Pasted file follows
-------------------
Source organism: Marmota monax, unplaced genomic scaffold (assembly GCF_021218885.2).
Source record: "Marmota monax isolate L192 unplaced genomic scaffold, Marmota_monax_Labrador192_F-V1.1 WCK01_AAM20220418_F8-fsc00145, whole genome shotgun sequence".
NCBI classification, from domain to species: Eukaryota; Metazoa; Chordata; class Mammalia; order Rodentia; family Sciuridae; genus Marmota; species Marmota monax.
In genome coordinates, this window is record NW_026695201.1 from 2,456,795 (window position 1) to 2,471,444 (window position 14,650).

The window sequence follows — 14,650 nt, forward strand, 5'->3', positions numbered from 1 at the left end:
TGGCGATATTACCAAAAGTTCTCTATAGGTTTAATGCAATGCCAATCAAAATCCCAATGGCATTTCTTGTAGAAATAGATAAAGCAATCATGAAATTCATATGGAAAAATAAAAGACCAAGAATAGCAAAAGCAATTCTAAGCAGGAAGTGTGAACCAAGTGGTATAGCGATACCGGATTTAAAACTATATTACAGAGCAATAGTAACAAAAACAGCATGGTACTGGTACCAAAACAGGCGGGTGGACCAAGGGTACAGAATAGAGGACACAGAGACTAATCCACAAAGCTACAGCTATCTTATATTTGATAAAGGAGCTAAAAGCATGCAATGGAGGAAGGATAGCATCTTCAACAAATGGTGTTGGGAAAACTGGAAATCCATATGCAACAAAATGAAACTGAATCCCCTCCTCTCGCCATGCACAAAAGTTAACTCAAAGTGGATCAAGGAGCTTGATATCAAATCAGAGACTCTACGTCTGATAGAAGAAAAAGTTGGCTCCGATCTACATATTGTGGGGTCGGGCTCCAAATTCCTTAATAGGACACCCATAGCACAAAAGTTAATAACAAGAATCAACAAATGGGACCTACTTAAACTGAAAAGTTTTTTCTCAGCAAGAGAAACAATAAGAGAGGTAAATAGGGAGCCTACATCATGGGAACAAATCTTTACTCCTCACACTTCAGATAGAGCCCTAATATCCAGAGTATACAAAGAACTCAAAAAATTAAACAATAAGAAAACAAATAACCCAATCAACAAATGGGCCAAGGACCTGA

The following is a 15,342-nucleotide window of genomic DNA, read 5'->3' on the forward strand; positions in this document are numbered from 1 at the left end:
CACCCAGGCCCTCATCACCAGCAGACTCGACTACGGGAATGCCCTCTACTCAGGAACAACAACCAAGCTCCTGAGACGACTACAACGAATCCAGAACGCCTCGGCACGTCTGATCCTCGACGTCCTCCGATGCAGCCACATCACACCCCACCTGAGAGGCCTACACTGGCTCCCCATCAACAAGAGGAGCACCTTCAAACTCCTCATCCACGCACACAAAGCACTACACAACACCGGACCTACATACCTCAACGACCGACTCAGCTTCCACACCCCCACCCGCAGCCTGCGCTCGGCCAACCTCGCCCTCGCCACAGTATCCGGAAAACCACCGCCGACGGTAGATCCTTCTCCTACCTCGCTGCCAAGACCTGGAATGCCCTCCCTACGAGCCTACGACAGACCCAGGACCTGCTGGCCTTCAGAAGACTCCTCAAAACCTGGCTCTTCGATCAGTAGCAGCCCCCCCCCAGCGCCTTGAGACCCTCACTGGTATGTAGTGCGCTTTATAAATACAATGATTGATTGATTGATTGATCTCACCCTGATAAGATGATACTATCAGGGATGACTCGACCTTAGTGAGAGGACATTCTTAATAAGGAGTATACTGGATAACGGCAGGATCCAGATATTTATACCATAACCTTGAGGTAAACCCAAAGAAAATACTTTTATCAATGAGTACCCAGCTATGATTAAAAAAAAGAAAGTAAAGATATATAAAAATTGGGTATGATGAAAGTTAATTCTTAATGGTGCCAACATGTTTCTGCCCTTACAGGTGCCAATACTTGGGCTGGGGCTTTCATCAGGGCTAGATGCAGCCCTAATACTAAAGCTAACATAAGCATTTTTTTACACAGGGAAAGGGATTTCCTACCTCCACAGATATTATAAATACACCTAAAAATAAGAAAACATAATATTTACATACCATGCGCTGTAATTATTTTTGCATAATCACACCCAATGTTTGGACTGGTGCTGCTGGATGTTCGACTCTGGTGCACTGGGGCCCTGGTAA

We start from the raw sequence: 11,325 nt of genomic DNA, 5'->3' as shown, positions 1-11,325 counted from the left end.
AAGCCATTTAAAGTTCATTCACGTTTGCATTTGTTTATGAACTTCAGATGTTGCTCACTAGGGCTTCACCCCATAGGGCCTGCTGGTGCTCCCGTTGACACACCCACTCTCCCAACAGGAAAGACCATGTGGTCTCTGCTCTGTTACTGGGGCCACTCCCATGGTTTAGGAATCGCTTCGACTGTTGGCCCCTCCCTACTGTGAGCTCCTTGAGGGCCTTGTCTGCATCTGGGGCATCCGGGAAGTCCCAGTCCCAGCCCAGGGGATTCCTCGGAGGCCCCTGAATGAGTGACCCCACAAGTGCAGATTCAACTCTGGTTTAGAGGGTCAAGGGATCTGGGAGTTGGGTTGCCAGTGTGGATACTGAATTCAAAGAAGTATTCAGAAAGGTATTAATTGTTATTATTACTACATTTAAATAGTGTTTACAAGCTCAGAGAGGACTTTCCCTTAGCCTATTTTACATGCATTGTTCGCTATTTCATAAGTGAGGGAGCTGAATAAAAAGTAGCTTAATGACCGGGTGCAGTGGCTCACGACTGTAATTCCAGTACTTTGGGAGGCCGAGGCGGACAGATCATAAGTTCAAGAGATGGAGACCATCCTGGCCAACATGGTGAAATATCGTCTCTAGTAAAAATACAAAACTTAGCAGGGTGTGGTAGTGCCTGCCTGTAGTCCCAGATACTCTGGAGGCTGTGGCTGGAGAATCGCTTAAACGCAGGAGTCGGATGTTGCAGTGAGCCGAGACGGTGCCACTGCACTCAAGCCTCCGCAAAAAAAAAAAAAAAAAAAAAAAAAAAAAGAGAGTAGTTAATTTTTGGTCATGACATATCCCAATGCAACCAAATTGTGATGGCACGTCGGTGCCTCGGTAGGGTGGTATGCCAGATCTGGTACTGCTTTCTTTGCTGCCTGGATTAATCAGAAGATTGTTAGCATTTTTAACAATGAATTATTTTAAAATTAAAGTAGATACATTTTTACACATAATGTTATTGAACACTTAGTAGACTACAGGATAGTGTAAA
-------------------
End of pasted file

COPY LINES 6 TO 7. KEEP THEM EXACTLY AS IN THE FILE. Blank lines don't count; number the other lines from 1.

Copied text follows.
TGGCGATATTACCAAAAGTTCTCTATAGGTTTAATGCAATGCCAATCAAAATCCCAATGGCATTTCTTGTAGAAATAGATAAAGCAATCATGAAATTCATATGGAAAAATAAAAGACCAAGAATAGCAAAAGCAATTCTAAGCAGGAAGTGTGAACCAAGTGGTATAGCGATACCGGATTTAAAACTATATTACAGAGCAATAGTAACAAAAACAGCATGGTACTGGTACCAAAACAGGCGGGTGGACCAAGGGTACAGAATAGAGGACACAGAGACTAATCCACAAAGCTACAGCTATCTTATATTTGATAAAGGAGCTAAAAGCATGCAATGGAGGAAGGATAGCATCTTCAACAAATGGTGTTGGGAAAACTGGAAATCCATATGCAACAAAATGAAACTGAATCCCCTCCTCTCGCCATGCACAAAAGTTAACTCAAAGTGGATCAAGGAGCTTGATATCAAATCAGAGACTCTACGTCTGATAGAAGAAAAAGTTGGCTCCGATCTACATATTGTGGGGTCGGGCTCCAAATTCCTTAATAGGACACCCATAGCACAAAAGTTAATAACAAGAATCAACAAATGGGACCTACTTAAACTGAAAAGTTTTTTCTCAGCAAGAGAAACAATAAGAGAGGTAAATAGGGAGCCTACATCATGGGAACAAATCTTTACTCCTCACACTTCAGATAGAGCCCTAATATCCAGAGTATACAAAGAACTCAAAAAATTAAACAATAAGAAAACAAATAACCCAATCAACAAATGGGCCAAGGACCTGA

The following is a 15,342-nucleotide window of genomic DNA, read 5'->3' on the forward strand; positions in this document are numbered from 1 at the left end: